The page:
Thursday, July 28, 2011

Simple Tweaks and Game Changers

This morning, I had the chance to sit down and play with my "new toy". As many of you know, one of the things I do each week is that I produce and edit the "This Week in Software Testing" podcast for Software Test Professionals. What you may not know is that I've worked with a portable and, for the most part, shoe-string environment, consisting of a simple USB microphone and a PC, using Audacity as the editing and production environment. This has been partly for necessity (I want to keep the environment portable) but also with the goal of keeping costs down (after all, when I started, I didn't know how long this would last or how many total episodes we would do). To this end, I've used a simple USB Logitech desktop microphone for the past year. For the record, it worked very well for very little money. I wouldn't call it a "studio grade" microphone by any means, but for what we've been doing, it got the job done :).

After producing a year's worth of shows, I decided it was time to make a jump up in microphone standards... actually, a slight mishap with the Logitech microphone necessitated the change.  By slight mishap, I mean I tipped over the mic stand I was using to hold it at a more natural level for me, and it sheared the plastic capsule. It still works, but the base now just dangles by the wire that leads to the microphone element. Could I fix it with some glue and some electrical tape? Sure, but with this happening, and looking at the future landscape for podcast recording and the time I invest in the process, I figured "oh what the heck, why not upgrade the microphone?!"

Sidereel does a fair amount of video production and also does some audio work that requires some "after the fact" voice over work. Since they are in the practice of doing daily recording and editing, I decided to ask what they use. It turns out they use a Blue Microphones Snowball, which is a mid priced USB microphone that plugs straight into a Mac or PC (or with an adapter can plug straight into a mixing board). It has three separate pickup patterns that can be selected and, in their estimation, is well suited for doing voice over work.

Due to the fact that I do a lot of keyboard checking and hand-level checking on my PC (i.e. my PC is my recording environment and my mixer, and I don't have the luxury of an isolated or quiet control room), I also decided to invest in a shock mount, which isolates the microphone from bounces and picking up transient noises or vibrations. Combined, this makes for a formidable tabletop microphone, stand and shock ring, with very near professional broadcast quality sound, and the whole rig cost less that $100.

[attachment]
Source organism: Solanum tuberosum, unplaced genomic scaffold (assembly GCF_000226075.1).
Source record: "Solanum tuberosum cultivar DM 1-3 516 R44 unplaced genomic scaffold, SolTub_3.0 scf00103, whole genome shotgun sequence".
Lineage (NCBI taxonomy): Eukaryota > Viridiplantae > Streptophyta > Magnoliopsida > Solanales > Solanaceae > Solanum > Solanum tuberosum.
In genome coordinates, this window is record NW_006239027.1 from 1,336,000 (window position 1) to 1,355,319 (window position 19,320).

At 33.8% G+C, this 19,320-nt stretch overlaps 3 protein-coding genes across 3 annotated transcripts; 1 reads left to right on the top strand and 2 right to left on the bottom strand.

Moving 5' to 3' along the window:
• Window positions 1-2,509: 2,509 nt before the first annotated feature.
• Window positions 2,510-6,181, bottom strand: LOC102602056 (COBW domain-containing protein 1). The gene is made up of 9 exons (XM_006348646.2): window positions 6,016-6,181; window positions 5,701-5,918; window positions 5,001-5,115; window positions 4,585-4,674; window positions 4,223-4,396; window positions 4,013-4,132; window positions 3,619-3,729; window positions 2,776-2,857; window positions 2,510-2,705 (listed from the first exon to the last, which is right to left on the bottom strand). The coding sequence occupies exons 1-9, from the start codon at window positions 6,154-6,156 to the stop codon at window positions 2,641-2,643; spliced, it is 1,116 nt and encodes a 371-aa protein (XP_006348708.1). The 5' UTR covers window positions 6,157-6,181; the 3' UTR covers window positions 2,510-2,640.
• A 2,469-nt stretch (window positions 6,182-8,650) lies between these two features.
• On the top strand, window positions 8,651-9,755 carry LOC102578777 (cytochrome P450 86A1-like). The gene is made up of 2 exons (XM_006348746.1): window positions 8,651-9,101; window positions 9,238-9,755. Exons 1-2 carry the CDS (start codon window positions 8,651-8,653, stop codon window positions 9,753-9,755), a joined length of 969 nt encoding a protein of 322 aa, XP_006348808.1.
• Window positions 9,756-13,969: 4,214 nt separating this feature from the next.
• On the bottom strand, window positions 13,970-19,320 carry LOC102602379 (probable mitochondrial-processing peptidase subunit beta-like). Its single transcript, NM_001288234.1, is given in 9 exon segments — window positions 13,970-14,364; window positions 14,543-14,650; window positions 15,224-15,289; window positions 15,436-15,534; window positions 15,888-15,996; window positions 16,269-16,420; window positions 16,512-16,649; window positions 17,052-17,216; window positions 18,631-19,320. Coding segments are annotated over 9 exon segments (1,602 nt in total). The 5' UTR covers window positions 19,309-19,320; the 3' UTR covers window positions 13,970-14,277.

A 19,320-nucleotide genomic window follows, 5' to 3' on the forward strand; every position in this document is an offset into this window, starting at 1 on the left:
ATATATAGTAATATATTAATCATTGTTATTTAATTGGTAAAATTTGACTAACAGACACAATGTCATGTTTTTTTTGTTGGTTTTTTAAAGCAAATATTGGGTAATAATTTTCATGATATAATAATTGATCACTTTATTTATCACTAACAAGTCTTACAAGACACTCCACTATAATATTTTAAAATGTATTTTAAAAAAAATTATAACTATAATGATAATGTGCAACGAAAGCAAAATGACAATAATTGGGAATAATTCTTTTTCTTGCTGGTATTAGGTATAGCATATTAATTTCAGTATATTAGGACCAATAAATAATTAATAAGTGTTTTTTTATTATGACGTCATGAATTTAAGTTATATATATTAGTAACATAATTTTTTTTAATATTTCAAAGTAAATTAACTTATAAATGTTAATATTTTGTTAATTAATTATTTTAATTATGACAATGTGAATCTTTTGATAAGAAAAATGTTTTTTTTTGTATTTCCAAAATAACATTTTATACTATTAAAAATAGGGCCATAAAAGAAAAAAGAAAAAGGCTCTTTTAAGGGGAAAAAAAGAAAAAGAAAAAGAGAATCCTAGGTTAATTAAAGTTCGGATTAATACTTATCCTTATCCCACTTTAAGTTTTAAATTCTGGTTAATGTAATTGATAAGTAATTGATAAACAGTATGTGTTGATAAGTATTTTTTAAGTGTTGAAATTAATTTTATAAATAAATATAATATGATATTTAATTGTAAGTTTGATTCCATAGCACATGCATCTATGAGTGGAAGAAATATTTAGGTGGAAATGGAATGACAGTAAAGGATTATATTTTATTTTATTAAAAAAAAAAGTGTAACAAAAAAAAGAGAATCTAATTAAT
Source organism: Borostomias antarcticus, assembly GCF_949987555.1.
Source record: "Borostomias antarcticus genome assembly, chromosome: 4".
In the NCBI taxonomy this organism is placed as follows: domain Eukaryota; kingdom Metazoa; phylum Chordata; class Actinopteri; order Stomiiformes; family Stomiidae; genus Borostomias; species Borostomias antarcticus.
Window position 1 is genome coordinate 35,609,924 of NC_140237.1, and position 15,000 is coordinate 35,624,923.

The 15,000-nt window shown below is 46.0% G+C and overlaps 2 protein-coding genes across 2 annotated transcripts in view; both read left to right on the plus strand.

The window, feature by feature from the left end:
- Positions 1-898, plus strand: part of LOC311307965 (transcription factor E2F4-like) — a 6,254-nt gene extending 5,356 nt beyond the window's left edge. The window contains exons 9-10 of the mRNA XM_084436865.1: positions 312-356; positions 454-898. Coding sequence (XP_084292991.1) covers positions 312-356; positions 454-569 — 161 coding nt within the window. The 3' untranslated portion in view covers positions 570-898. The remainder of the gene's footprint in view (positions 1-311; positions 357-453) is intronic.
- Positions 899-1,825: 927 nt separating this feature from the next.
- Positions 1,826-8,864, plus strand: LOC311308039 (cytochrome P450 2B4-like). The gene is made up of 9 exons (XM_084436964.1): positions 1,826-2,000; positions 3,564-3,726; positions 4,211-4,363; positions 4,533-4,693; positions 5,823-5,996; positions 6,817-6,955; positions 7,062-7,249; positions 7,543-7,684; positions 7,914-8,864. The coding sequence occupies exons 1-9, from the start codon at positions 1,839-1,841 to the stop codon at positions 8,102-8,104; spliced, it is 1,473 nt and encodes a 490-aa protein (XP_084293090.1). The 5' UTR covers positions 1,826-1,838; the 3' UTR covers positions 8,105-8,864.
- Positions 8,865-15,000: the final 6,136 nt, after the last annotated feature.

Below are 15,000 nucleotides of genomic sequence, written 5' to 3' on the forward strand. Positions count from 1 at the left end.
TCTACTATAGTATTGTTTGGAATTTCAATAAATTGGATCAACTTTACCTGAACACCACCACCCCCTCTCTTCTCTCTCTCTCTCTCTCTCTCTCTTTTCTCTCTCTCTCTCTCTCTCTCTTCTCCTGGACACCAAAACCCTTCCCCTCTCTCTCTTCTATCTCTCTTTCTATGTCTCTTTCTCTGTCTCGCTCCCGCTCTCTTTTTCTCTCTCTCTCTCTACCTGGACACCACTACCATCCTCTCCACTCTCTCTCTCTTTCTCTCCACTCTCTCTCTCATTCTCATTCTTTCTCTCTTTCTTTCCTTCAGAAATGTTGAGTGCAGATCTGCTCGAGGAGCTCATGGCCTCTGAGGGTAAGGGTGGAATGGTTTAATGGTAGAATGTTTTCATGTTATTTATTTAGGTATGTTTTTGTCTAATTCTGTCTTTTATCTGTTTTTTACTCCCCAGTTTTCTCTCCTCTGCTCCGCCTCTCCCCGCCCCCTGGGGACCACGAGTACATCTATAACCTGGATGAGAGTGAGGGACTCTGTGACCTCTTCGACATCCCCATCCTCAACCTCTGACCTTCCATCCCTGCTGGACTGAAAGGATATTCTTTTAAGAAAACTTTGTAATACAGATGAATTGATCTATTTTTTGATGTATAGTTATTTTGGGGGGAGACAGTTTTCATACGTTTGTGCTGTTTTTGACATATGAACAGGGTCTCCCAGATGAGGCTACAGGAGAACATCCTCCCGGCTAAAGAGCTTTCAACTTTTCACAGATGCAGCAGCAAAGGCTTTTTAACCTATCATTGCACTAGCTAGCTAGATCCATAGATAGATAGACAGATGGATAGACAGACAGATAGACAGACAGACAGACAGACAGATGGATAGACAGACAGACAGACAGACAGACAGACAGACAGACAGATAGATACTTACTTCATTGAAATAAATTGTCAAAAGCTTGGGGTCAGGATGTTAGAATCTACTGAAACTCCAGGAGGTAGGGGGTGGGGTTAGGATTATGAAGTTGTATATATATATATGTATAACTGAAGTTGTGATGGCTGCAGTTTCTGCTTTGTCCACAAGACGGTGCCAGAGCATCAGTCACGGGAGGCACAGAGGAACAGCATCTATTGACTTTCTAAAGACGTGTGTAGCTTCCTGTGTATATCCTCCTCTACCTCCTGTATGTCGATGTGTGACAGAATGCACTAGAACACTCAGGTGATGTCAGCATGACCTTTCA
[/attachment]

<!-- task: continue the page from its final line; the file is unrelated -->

It took me a little while to sit down with it and get its quirks worked out. It gives a much better sound pickup, which means my normal seating, projection, and delivery also had to be changed (lower quality mics have a certain charm in that they don't pick up all of the ambient noise or the little clicks and ticks of the movement of a speaker's mouth like this microphone does).

This reminded me that, often, when we add a new tool or a new piece of knowledge to our arsenal, we have the ability of really changing our game and doing things differently, and by necessity, we need do things differently. When I started using Cucumber to automate tests a couple of months ago, it by necessity required that I change my way of thinking about how to automate tests. The very nature of the tests I was responsible for (being able to make sure that our development environment and development changes capably made the transition from development machines out to the production environment, with two intermediate steps in between) also required that I look at my testing differently, and to realize that methods and approaches that worked for one group of developers and testers would, by necessity, require a different approach and level of thinking in this case. All it takes is one element, one change in our environment, and our adjustment to work with it can radically alter our approach and our every day efforts.

For the podcast recordings, I hope this will give me the opportunity to tackle more voice over options with better quality. In my day to day testing, it's my hope that I'll get to play with more that Cucumber, RSpec and Ruby can offer so I can be more effective in my active testing. New toys make for new ways of thinking. While the toy may be the catalyst, ultimately it's our brains and our reactions that make them work effectively... so go and do likewise :).

4 comments:

Rebecca Fiedler said...

"While the toy may be the catalyst, ultimately it's our brains and our reactions that make them work effectively... "

A well-known educational psychologist uses the phrase "mind tools" to talk/write about tools that specifically prop up our thinking. And, there is a fascinating theoretical framework that helps look at how tools impact the way humans work. It's called Cultural Historical Activity Theory (CHAT). Cem and I talked about it at CAST 2009(I think it was 2009). (Proceedings seem not to be posted at the AST website for that year).

Thomas Ponnet said...

Because the microphone looks more professional, do you feel more professional when talking into it?
Does that raise the quality of the podcasts regardless if the mic actually "is" better?

I'm sure there's some placebo effect working here as well and for the better. I experienced this myself at least.

Michael Larsen said...

@Rebecca, I'd be interested in seeing that article :).

Michael Larsen said...

@Thomas, it's entirely possible. Ican say one thing for sure, it's a *lot* more fun to talk into it... I feel like a professional broadcaster when I do :).